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Posted January 16, 2009
I¿ve just read "Dropping Almonds" by Bach Anon, a fabulous short book. It is only 106 pages and I read it in a long afternoon.<BR/><BR/>It is described on the website as "not your traditional business book" and I agree with that. I very much welcome its style.<BR/><BR/>Anyone wanting to see more ethical behaviour from managers and leaders in business will love it. <BR/><BR/>The book is a damning personal statement about poor leadership and management in the US business world. It catalogues the lack of honesty and integrity of top management, particularly in times of change, and how leadership and management are completely disconnected with people doing the work.<BR/><BR/>The author, who has been at the top of organisations and so speaks from an authoritative position, explains very powerfully what it feels like to be caught up in this type of situation where people at the front line are being told one thing whilst senior management are going in a completely opposite direction. <BR/><BR/>It is not however a depressing book ¿ far from it ¿ it is written from the heart and packed with emotion. It illustrates the importance of integrity and having some sort of ethical framework for managers to work within. <BR/><BR/>Is there any wonder front line employees are cynical and disbelieving of management when this sort of practice goes on? <BR/><BR/>Although the book is about a company in the US I see many parallels in my career back home here in the UK. <BR/><BR/>Management that does not work in an ethical framework might as well pack up and go home now as far as I am concerned. Anyone working for management like that described in Dropping Almonds is best advised to just leave and find someone to work for where honesty and integrity mean more than words on a glossy mission statement. I know that is easy for me to say when bills have to be paid. And of course we don't always know what sort of dishonesty and lack of integrity exists at the top end of companies.<BR/><BR/>I love Tom Peters expression "Life is too short to work with jerks."<BR/><BR/>If you know the top management and leadership in the company lacks honesty and integrity I would say you are damaging yourself and you are in the wrong place in your career. It could even be argued that, by staying in such a scenario, you are actually complicit in the lack of integrity<BR/><BR/>Posted by Trevor Gay at 9:56 PMWas this review helpful? Yes NoThank you for your feedback. Report this reviewThank you, this review has been flagged.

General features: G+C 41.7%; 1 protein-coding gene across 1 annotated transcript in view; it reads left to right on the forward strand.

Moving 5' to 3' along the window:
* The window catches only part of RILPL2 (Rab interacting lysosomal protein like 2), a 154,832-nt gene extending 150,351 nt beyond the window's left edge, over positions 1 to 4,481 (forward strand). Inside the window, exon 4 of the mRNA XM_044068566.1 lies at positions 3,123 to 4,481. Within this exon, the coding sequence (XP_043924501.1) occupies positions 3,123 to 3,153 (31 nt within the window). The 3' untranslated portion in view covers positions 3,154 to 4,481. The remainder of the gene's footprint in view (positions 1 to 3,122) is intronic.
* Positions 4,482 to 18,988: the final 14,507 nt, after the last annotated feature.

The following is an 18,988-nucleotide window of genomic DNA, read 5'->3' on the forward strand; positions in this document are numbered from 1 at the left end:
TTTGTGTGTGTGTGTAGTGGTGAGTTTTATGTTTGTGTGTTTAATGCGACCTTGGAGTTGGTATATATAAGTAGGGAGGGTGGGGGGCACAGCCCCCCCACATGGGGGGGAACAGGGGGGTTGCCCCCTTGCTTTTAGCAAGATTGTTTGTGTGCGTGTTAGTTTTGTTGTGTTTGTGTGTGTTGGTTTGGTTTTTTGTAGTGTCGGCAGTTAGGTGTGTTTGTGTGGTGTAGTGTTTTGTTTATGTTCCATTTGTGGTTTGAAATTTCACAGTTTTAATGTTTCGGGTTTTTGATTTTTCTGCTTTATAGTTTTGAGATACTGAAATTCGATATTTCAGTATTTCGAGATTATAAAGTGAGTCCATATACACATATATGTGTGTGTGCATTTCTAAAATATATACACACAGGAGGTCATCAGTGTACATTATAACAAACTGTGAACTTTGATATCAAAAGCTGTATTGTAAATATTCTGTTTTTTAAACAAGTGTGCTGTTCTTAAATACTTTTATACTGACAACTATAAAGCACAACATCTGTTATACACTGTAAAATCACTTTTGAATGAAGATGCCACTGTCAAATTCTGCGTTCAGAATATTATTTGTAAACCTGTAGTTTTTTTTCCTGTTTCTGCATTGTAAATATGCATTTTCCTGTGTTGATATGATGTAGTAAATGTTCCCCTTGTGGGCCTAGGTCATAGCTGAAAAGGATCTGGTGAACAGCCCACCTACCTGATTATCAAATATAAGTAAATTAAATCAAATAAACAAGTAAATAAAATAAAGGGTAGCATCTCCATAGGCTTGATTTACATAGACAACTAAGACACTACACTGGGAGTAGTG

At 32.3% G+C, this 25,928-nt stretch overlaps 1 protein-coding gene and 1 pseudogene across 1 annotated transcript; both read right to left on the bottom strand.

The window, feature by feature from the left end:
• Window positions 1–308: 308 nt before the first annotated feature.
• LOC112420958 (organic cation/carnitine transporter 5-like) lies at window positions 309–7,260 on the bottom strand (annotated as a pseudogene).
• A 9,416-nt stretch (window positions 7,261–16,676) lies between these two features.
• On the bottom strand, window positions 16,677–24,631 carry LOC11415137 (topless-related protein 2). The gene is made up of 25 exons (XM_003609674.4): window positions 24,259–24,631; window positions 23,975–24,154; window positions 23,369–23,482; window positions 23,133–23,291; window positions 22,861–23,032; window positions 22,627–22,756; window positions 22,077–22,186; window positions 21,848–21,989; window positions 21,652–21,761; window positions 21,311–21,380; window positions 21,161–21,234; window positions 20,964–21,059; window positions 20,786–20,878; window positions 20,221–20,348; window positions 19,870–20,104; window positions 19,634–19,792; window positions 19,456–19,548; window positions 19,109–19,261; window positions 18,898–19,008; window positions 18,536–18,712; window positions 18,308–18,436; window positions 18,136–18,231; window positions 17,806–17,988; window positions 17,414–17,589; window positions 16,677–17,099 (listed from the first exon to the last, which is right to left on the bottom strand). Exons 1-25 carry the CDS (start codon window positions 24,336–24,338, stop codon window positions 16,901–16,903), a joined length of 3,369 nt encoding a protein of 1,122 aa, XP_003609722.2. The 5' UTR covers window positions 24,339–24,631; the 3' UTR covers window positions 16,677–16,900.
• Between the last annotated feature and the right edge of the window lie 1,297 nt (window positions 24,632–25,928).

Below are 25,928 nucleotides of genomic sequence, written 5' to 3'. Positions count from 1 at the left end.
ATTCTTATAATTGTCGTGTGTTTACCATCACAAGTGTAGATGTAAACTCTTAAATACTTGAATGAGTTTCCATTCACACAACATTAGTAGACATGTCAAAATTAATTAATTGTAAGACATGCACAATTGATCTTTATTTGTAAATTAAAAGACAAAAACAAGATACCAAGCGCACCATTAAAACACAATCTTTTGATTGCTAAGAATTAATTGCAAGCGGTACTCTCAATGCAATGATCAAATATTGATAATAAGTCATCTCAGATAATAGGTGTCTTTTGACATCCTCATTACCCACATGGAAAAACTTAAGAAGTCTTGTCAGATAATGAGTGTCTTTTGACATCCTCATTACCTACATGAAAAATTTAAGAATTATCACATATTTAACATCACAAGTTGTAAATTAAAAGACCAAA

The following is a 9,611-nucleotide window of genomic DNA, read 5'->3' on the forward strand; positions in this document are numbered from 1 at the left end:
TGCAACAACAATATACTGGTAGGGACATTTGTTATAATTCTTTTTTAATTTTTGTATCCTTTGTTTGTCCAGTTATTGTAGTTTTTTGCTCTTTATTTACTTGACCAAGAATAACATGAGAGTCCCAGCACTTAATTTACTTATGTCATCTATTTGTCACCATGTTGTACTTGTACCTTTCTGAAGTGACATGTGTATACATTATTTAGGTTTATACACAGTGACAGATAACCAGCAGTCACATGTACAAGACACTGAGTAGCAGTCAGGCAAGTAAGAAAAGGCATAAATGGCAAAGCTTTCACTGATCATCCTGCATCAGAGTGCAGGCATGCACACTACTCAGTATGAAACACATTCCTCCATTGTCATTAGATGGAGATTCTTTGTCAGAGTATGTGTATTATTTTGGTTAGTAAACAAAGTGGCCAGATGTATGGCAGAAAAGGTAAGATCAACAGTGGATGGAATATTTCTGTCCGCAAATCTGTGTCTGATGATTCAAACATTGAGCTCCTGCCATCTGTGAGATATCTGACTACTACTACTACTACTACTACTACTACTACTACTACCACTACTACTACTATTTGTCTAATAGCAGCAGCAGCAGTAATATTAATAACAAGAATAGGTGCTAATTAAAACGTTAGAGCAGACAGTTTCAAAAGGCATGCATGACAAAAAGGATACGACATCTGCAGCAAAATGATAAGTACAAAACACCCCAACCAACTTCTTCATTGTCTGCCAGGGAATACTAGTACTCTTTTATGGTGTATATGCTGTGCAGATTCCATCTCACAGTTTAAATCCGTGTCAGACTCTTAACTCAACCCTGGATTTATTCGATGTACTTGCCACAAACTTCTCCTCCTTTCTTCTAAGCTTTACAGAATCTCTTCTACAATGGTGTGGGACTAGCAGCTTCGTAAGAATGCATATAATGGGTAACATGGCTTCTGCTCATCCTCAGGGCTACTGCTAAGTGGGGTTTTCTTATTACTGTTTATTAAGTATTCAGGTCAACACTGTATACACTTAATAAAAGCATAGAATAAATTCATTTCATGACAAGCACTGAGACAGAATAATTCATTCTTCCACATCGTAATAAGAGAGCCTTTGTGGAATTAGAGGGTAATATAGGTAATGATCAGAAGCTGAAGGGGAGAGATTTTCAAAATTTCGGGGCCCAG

Posted January 15, 2009
Having worked for the same company that Bach did...I know the characters and places he wrote about. Still, I gained a knowledge of the inner workings of the company that I had never known. Also a great read for the other topics he touches on such as religion, children, etc. The situation described in the book could and has happened to countless others like us. Nice to know someone else knows what it likes and stands up for the little people!<BR/>Thanks Bach!!Was this review helpful? Yes NoThank you for your feedback. Report this reviewThank you, this review has been flagged.
Posted December 27, 2008
The first chapter may have you thinking this guy has issues. As you read further it all comes into perspective. I enjoyed this book greatly! And would recommend it to all levels in a company or work place. Towards the end of the book there are candid chapters of life that many people could learn from. It's a shame that more people do not conduct themselves in business and at home in the way that the author of "Dropping Almonds" has.<BR/>BUY IT!Was this review helpful? Yes NoThank you for your feedback. Report this reviewThank you, this review has been flagged.